Here are some pictures from the day.
We finally did it. The mammoth hot water heater is connected. The electricity is not, but it’s full of water and the pipes are sealed and leak free. We had complications. A few connections were not right resulting in some leaks in some very cumbersome spots. One leak required that we replace an elbow and a 1- 1/4 inlet valve.
Fernando walked a block to his friend Martin’s work shop to borrow a tool. Martin has worked at this shop for 32 years. They work on engines for the aerospace industry. When Fernando returned he had a very solid but strange looking wrench. I had never seen one like this. It was heavy with a worn, but quality wood handle. The tool was made of heavy duty steel. On the upper part of the tool was an inscription of the date. The date was 1880. Now isn’t that environmentally conscious., hanging onto something instead of throwing it away for a newer version.
The most comical part of the day came when Fernando was tightening the inlet valve on the top of the water heater. He was standing on the dishwasher. He hand the wrench around the valve and was pulling with all his might. Because he was desperate to get this connection right (it was one of the leakers) he was putting his weight into it. His back was against the wall which was really a French style window.
I heard a pop. It was quick, but not too loud. It sounded like a weak gun shot.
Fernando’s ass broke out the window. Yikes.
No more Inn and Out burger for you Fernando
On Thursday evenings I always browse the South Pasadena Farmer’s Market. It is probably the best one in LA county. Most of the vendors are certified organic and extremely local. I met Michelle Goldman from Living Lettuce. Her farm is in Reseda. Can’t get much more local than that. I hope to purchase her lettuce greens and herbs for Fiore.
When I go to the market I bring my camera. Today was no exception. Here are some photographs.
The first one is of Lissa Reynolds. She is the owner of the Fremont Centre Theatre that Fiore is now a part of. Check out their website. She has a new musical starting on November 26th called Sweet Mama Green Bean. Anne and I got a glimpse of the show during the intermission of her last show called Top Dog UnderDog. Her husband, James was the director of that terrific show Their son Jed was one of the actors. It was a two man show that really dealt with some fascinating issues. I don’t go to many plays, but this one hit me hard. Made me think about so many things.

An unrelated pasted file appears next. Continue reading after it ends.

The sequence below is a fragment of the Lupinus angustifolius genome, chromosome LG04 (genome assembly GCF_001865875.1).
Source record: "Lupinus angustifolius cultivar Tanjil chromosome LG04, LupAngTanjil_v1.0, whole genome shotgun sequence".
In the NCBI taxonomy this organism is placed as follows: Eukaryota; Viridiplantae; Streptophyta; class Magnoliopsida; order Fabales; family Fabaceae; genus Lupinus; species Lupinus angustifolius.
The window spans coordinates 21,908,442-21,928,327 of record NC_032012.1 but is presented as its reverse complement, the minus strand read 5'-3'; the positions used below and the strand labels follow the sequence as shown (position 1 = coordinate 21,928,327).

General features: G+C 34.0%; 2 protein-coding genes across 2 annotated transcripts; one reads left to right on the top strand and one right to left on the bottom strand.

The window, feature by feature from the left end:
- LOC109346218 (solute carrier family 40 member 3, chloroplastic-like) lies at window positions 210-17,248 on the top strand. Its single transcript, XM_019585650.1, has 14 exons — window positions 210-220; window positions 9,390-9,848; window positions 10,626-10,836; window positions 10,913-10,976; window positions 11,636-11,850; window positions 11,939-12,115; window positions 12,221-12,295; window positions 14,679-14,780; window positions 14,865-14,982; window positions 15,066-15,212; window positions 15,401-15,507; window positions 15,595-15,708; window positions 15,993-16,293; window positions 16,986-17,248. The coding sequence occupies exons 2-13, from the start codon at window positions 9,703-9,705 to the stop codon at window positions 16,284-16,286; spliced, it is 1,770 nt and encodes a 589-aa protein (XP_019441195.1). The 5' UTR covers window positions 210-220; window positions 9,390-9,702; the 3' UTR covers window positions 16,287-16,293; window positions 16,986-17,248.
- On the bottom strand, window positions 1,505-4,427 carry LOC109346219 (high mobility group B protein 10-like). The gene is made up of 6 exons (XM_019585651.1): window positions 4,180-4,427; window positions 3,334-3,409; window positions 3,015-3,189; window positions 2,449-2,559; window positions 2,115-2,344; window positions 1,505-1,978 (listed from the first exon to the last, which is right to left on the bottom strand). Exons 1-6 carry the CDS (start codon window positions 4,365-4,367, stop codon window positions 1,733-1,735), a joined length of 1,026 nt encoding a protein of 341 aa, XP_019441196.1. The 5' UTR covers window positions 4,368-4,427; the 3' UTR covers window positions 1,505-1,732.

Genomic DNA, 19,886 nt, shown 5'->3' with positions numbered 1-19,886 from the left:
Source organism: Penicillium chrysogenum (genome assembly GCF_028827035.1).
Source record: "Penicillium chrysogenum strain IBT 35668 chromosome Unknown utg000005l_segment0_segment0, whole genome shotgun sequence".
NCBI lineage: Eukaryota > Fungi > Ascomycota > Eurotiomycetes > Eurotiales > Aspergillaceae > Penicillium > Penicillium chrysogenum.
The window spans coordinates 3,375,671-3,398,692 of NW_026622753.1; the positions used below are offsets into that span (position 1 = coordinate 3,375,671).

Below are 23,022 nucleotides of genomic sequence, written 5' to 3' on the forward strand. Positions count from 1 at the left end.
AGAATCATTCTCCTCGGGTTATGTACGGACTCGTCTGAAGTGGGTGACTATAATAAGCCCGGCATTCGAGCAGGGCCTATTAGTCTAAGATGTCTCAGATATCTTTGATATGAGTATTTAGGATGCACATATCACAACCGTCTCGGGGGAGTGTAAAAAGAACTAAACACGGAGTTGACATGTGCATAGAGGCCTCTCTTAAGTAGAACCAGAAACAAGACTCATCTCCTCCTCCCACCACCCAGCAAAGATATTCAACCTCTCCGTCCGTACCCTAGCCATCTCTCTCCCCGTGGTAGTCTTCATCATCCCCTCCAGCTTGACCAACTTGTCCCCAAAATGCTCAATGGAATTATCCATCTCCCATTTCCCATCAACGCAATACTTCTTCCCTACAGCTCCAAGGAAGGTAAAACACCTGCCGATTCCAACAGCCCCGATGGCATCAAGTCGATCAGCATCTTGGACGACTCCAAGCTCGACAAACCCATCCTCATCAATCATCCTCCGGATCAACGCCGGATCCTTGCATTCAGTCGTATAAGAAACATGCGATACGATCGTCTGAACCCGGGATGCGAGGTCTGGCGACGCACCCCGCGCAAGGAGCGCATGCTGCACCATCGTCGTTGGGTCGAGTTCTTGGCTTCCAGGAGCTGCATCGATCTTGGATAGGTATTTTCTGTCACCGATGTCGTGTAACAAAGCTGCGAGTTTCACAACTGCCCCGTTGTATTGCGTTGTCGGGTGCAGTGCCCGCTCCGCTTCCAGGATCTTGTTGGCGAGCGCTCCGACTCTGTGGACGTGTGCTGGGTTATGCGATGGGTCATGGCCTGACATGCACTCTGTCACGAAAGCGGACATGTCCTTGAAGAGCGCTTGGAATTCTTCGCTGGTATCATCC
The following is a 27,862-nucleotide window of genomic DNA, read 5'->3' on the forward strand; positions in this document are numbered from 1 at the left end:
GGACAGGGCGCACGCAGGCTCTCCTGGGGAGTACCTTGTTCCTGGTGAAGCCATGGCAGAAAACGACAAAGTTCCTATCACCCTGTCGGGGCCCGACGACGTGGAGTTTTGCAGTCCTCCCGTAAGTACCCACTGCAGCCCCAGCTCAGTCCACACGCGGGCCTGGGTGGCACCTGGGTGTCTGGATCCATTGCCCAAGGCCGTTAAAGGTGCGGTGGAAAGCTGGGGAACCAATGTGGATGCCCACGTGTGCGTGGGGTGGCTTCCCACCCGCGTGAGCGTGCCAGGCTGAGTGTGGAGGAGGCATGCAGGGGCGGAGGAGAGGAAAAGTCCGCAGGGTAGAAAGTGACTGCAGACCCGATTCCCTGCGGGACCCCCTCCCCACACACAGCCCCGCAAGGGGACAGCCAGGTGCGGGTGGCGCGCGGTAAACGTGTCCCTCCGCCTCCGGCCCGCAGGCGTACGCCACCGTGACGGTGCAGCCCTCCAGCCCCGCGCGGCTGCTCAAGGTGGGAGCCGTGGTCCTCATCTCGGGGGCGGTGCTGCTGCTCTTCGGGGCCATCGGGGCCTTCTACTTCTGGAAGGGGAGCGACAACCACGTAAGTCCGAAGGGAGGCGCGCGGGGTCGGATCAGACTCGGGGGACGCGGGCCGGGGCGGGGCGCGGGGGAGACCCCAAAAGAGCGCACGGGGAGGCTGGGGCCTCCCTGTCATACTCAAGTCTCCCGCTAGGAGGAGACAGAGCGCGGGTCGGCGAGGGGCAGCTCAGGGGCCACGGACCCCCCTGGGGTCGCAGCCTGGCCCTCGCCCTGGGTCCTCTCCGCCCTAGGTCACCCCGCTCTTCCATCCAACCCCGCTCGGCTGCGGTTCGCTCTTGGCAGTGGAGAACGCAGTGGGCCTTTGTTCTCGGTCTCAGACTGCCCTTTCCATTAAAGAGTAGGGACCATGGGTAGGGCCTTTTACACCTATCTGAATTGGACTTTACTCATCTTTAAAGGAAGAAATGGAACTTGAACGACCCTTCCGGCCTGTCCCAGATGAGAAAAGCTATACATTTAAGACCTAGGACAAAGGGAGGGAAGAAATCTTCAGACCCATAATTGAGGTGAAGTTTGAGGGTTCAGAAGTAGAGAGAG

The picture of her was taken at the temporary art gallery for SPARC. They were supposed to be squatters for 48 hours. Luckily it has turned out to be months. They’re hoping to stay in the space for years.
SPARC is the South Pasadena Arts Council where Lissa is striving to make ART a big part of daily life for everyone in South Pasadena. They recently had their Giant Easel Event at Art Walk on October 23rd.
Here are some other photographs from my stroll.
Anne and I bought two olive trees on Saturday. We got them at a nursery in Los Angeles off of Sunset street close to the neighborhood of Silver Lake. The trees were fairly inexpensive. They came in 5 gallon black. plastic containers. Most amazingly the branches are littered with bright green olives. They’re not ripe enough to harvest. I will wait a few weeks until they turn purple. They remind me so much of the olives in Italy. Their size and color and the leaves on the branches look just like Stefano’s trees. In 2008 Patrick and I harvested about 30 trees with Stefano, Marvi, Mauro, Michelle and Marianna. It was a Blast.